No different from any other loyal American who loves to be fooled, I can’t remember a time in my life when I wasn’t drawn, mothlike, to the candles flickering in the wind of imaginary puissance. As a boy in San Francisco in the 1940s I found the American hero as noble knave and knight errant in comic books and Hollywood-movie palaces, in hard- and soft-boiled detective stories, with the troupe of confidence men performing in books by Mark Twain—Sawyer and Finn, but also the Duke and the Dauphin, the Yankee in King Arthur’s court, the jumping frog of Calaveras County. At boarding school I was introduced to Homer’s Odysseus, “man of twists and turns,” well schooled in the arts of dissimulation by the goddess of wisdom. In the years since I’ve yet to come across a confidence game as satisfactorily played as the heroic exile’s return to Ithaca—the setup in the disguise of feeble old age, the con protracted with the stringing of the great bow, the sting as unerring as the feathered death that did affright the air at Agincourt.
I was employed that year as a writer for the Saturday Evening Post when the publicist called to ask if I would consider traveling with John III to Asia for three months with a view to writing an article about his various projects underway in Japan, Taiwan, the Philippines, Thailand, India, East and West Pakistan. I would have access to any and all meetings and negotiations with government officials, bankers, scientists, politicians, and I was to be paid a per diem, with John D. Rockefeller III reserving the right to review the completed manuscript and, if so inclined, to forestall its publication.
I had no objection. I didn’t care whether the article was published or not; I was being given a chance to see the world from a high elevation of wealth and power, as it might have looked to Prometheus from the heights of Olympus.
The coming in and going out of fashion across the millennia doesn’t lend itself to comprehensive history or academic theory. Possibly because fashion possesses what the German philosopher Georg Simmel notices in 1905 as “the quite remarkable quality that each individual fashion to a certain extent makes its appearance as though it wished to live forever...the fact that change itself does not change endows each of the objects which it affects with a psychological shimmer of permanency.” Mortality thinly veiled in immortality, the now briefly glimpsed in its passing on the road to the then.
Prepared for nothing less, I had spent the days prior to the interview reading about Lenin’s train and Stalin’s prisons, the width of the Fulda Gap, the depth of the Black Sea. None of the study was called for. Instead of being asked about the treaties of Brest-Litovsk or the October Revolution, I was asked three questions bearing on my social qualifications for admission into what the young men at the far end of the table clearly regarded as the best fraternity on the campus of the free world:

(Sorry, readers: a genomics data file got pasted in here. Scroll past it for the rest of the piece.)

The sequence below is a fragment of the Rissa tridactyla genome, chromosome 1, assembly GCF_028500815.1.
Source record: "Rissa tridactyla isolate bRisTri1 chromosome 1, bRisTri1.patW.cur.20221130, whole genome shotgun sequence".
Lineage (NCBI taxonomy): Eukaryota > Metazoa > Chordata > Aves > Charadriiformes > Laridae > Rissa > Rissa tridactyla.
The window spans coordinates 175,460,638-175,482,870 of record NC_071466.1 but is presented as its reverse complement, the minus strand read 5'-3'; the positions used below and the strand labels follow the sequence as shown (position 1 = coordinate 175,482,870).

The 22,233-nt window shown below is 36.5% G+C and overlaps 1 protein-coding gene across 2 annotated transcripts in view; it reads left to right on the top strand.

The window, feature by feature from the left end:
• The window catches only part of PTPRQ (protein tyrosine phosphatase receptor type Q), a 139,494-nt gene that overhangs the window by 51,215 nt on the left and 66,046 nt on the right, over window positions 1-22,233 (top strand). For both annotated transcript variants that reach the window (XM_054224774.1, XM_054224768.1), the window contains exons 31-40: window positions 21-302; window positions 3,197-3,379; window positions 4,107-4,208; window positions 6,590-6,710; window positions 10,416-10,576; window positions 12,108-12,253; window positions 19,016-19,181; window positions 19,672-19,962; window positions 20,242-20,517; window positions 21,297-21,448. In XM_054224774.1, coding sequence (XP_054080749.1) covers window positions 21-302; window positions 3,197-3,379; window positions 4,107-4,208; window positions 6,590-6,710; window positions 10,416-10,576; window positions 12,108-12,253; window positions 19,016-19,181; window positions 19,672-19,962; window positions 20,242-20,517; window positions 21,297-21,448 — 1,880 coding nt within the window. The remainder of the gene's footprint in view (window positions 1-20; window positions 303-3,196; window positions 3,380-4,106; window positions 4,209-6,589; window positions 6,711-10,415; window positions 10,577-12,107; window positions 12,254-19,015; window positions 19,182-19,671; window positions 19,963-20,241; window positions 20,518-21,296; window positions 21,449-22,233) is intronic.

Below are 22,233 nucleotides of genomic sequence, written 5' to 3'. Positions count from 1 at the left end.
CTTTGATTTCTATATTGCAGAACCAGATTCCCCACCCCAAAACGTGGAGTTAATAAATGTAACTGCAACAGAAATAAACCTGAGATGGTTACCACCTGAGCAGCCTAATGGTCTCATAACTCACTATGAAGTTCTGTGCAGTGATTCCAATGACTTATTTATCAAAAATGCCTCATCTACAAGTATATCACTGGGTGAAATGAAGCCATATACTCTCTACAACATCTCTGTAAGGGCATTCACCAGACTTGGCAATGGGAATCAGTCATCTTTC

1. When standing on the thirteenth tee at the National Golf Links in Southampton, which club does one take from the bag?
2. On final approach under sail into Hay Harbor on Fishers Island, what is the direction (at dusk in late August) of the prevailing wind?
3. Does Muffy Hamilton wear a slip?
The first and second questions I answered correctly, but Muffy Hamilton I knew only at a distance. In the middle 1950s she was a glamorous figure on the Ivy League weekend circuit, very beautiful and very rich, much admired for the indiscriminate fervor of her sexual enthusiasms. At the Fence Club in New Haven I had handed her a glass of brandy and milk (known to be her preferred drink by college football captains in five states) but about the mysteries of her underwear my sources were unreliable, my information limited to rumors of Belgian lace.
The three questions, however, put an end to my interest in the CIA.
The spectacle of disaster—real and imagined, past, present, and imminent—is blockbuster box office, its magnitude measured by the number of dead and square miles of devastation, the cost of property, rates of insurance, long-term consequences, short-form shock and awe.
Ground zero in all instances is the eye of both beholder and storm, some disasters therefore more disastrous than others—my first lesson learned as an apprentice reporter for the San Francisco Examiner in the autumn of 1957, posted to the press room in Oakland to stand watch for blood in the streets. First thing of a morning I telephoned every police station and emergency room in Contra Costa and Alameda counties to ask if anything of interest had turned up overnight—multiple homicide, heavy-metal highway accident, five-alarm fire. The worth of the story was graded by color: banner headline on page one if the victims were white; if not, three paragraphs on page twenty-eight.
At the age of eighty-one I still can’t say whether the vessel of my life is on or off course, but I do know that its design was none of my own doing. Born in San Francisco of sound mind and body to loving parents in a neighborhood under the protection of money, I understood before I was ten that I’d been dealt favorable cards; I also knew that the playing of them was another game of chance. The realization I count as a stroke of fortune (the happiest of the lot) because when and if I can bear it in mind it allows me to live in the freedom of the present and hold at bay the fear of death.